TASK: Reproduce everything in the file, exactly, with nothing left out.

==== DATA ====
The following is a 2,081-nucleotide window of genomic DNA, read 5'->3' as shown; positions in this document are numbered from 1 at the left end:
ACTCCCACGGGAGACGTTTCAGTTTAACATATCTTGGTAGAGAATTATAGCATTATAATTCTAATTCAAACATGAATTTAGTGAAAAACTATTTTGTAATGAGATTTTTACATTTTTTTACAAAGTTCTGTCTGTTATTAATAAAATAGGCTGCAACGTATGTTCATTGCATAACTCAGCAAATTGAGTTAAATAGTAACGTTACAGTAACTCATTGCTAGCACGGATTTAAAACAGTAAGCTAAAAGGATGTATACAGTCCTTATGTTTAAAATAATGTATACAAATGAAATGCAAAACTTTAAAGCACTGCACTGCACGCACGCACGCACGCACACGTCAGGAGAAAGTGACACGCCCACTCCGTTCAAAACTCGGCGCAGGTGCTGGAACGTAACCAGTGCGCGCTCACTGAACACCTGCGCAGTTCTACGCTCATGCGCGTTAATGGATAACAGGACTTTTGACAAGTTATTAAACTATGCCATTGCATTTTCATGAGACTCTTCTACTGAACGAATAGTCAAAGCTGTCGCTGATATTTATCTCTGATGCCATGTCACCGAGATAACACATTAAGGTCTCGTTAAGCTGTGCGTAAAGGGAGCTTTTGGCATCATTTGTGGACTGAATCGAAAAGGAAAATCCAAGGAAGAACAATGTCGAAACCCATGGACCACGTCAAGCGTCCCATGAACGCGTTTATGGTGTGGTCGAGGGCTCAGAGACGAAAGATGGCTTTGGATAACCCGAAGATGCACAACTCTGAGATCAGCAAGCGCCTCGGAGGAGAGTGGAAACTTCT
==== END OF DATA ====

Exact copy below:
The following is a 2,081-nucleotide window of genomic DNA, read 5'->3' as shown; positions in this document are numbered from 1 at the left end:
ACTCCCACGGGAGACGTTTCAGTTTAACATATCTTGGTAGAGAATTATAGCATTATAATTCTAATTCAAACATGAATTTAGTGAAAAACTATTTTGTAATGAGATTTTTACATTTTTTTACAAAGTTCTGTCTGTTATTAATAAAATAGGCTGCAACGTATGTTCATTGCATAACTCAGCAAATTGAGTTAAATAGTAACGTTACAGTAACTCATTGCTAGCACGGATTTAAAACAGTAAGCTAAAAGGATGTATACAGTCCTTATGTTTAAAATAATGTATACAAATGAAATGCAAAACTTTAAAGCACTGCACTGCACGCACGCACGCACGCACACGTCAGGAGAAAGTGACACGCCCACTCCGTTCAAAACTCGGCGCAGGTGCTGGAACGTAACCAGTGCGCGCTCACTGAACACCTGCGCAGTTCTACGCTCATGCGCGTTAATGGATAACAGGACTTTTGACAAGTTATTAAACTATGCCATTGCATTTTCATGAGACTCTTCTACTGAACGAATAGTCAAAGCTGTCGCTGATATTTATCTCTGATGCCATGTCACCGAGATAACACATTAAGGTCTCGTTAAGCTGTGCGTAAAGGGAGCTTTTGGCATCATTTGTGGACTGAATCGAAAAGGAAAATCCAAGGAAGAACAATGTCGAAACCCATGGACCACGTCAAGCGTCCCATGAACGCGTTTATGGTGTGGTCGAGGGCTCAGAGACGAAAGATGGCTTTGGATAACCCGAAGATGCACAACTCTGAGATCAGCAAGCGCCTCGGAGGAGAGTGGAAACTTCT